What's more interesting is the how. As well as building roads, they laid a new fibre-optic link across the border into Herat, whose far end will interconnect with the Europe-Asia 1 and 2 cables and the FLAG and SMW3 landings in the UAE. They are also planning to extend the railway from Mashad into Afghanistan - hell, even the British Empire didn't manage to build a railway in Afghanistan, and that's saying something. Note, by the way, that quite soon there will be through standard-gauge track from anywhere in Europe, and onward towards China not long after that.
Iranian officials said they had focused on roads and power as a quick way to strengthen Afghanistan's economy. A major project has involved upgrading roads linking Afghanistan with the Iranian port of Chabahar, on the Gulf of Oman.Can anyone provide an economic and technical rationale for the Western reconstruction effort that succinct and credible? Meanwhile, in Kabul, some ugly signs:
In many ways, Muhammad Reza Dabbaghi embodies Iran's new approach in Afghanistan. Mr. Dabbaghi, a 46-year-old engineer, is the top executive here for the Iranian company that built the new 70-mile highway linking western Afghanistan to Iran two years ago, is paving much of the northwestern city of Herat and hopes to build the new railway, all with Iranian government financing.
Last year, the Iranian Embassy opened the Iranian Corner, a room in Kabul University's main library filled with computers, books and magazines from Iran, promoting Iran's ancient culture and modern achievements. Librarians say it is more popular than the adjoining American Corner, sponsored by the United States Embassy, primarily because it has a better Internet connection. Unlike in Iran, where the government blocks thousands of Web sites, the Iranian Corner offers open Internet access.Consider that for a moment. We're being beaten for openness and connectivity by the Iranians. Wi-Fi: it's the Marlboros of today, if that isn't too Friedmanesque. And we are still offering outreach projects, speeches on the radio (to quote Carlo Levi), and the occasional AC-130 strike-in-error. When was the last time you heard of an Iranian F14 accidentally bombing an Afghan wedding?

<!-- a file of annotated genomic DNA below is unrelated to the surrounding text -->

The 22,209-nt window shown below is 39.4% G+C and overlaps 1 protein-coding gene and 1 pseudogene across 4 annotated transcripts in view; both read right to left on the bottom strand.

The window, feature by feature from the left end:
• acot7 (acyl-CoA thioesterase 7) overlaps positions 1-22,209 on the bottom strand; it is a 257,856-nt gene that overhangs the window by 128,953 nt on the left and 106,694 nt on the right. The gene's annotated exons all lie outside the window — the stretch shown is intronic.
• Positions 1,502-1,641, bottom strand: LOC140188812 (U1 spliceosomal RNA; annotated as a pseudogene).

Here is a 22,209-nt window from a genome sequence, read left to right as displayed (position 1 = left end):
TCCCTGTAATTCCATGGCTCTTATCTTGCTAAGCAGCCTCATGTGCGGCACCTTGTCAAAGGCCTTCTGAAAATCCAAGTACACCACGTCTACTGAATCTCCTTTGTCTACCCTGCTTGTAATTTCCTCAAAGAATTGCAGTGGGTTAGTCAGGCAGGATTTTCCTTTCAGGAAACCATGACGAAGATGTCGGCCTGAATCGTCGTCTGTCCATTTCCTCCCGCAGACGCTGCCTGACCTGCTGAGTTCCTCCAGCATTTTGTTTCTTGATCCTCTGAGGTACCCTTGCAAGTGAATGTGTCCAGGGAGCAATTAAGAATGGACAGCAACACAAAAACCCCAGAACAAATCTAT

When the Taliban were ousted in 2001, Iran promised to help stabilize Afghanistan. In Germany that December, it was Iranian diplomats who stepped in to save foundering talks to form a new Afghan government, persuading the Northern Alliance to accept the agreement. Soon after, Iran pledged $560 million in aid and loans to Afghanistan over five years, a "startling" amount for a nonindustrialized nation, according to James Dobbins, the senior American envoy to Afghanistan at the time.Elsewhere in the story, it seems the Iranians have got rid of $230 million of that budget already. When the British Army headed for Helmand this year, there was talk of a £50 million aid budget in its baggage train, or $97 million, almost twice as much as the apparent Iranian annual total. At the last count, I'm not aware that any significant capital amount had been spent. Certainly DFID hasn't bought 40 per cent of the Iranian effort.
A week later, President Bush situated Iran on the "axis of evil." But even as they assailed that characterization, Mr. Dobbins said, Iranian officials privately offered to train Afghan soldiers. The Bush administration rejected the offer.